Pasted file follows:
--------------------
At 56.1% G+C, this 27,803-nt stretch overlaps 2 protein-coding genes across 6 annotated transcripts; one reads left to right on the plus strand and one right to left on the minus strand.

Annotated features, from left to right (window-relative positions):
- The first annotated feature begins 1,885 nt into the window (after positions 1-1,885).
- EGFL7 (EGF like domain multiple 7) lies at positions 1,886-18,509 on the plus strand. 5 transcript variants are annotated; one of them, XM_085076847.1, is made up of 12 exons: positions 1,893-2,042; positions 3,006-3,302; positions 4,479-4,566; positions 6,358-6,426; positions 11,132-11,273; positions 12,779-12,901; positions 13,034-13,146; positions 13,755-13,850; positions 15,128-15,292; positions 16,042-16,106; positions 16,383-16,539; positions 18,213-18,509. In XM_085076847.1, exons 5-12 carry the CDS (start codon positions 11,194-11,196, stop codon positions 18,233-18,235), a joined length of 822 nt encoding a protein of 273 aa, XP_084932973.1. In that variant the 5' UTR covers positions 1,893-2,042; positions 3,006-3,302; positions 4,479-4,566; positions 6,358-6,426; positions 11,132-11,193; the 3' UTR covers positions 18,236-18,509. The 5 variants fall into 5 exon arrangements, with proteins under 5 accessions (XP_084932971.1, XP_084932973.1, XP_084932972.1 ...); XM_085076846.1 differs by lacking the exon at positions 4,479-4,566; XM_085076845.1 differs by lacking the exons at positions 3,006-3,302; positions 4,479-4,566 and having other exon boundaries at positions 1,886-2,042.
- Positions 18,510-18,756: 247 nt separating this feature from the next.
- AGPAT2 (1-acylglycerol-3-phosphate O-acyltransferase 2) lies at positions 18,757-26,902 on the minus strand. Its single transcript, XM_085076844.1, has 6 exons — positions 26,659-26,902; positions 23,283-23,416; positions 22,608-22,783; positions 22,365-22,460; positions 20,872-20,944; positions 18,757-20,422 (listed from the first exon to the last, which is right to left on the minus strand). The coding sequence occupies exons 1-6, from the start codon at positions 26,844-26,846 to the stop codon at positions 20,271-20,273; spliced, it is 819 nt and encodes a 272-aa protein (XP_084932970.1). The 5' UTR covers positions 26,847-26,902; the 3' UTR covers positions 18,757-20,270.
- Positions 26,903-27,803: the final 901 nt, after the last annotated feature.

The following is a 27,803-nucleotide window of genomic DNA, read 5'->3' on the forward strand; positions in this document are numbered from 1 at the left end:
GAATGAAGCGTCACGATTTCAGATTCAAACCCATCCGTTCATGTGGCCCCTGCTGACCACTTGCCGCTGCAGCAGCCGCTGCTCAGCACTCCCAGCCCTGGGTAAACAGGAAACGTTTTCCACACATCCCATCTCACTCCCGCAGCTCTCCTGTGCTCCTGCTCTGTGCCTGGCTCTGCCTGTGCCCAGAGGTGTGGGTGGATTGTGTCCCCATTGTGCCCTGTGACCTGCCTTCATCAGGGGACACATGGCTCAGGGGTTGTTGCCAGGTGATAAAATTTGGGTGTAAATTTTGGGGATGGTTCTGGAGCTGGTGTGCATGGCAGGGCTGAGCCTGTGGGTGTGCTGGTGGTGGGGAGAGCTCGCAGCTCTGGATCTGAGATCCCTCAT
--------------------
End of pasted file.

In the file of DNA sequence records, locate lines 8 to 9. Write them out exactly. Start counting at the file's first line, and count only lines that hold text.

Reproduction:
The following is a 27,803-nucleotide window of genomic DNA, read 5'->3' on the forward strand; positions in this document are numbered from 1 at the left end:
GAATGAAGCGTCACGATTTCAGATTCAAACCCATCCGTTCATGTGGCCCCTGCTGACCACTTGCCGCTGCAGCAGCCGCTGCTCAGCACTCCCAGCCCTGGGTAAACAGGAAACGTTTTCCACACATCCCATCTCACTCCCGCAGCTCTCCTGTGCTCCTGCTCTGTGCCTGGCTCTGCCTGTGCCCAGAGGTGTGGGTGGATTGTGTCCCCATTGTGCCCTGTGACCTGCCTTCATCAGGGGACACATGGCTCAGGGGTTGTTGCCAGGTGATAAAATTTGGGTGTAAATTTTGGGGATGGTTCTGGAGCTGGTGTGCATGGCAGGGCTGAGCCTGTGGGTGTGCTGGTGGTGGGGAGAGCTCGCAGCTCTGGATCTGAGATCCCTCAT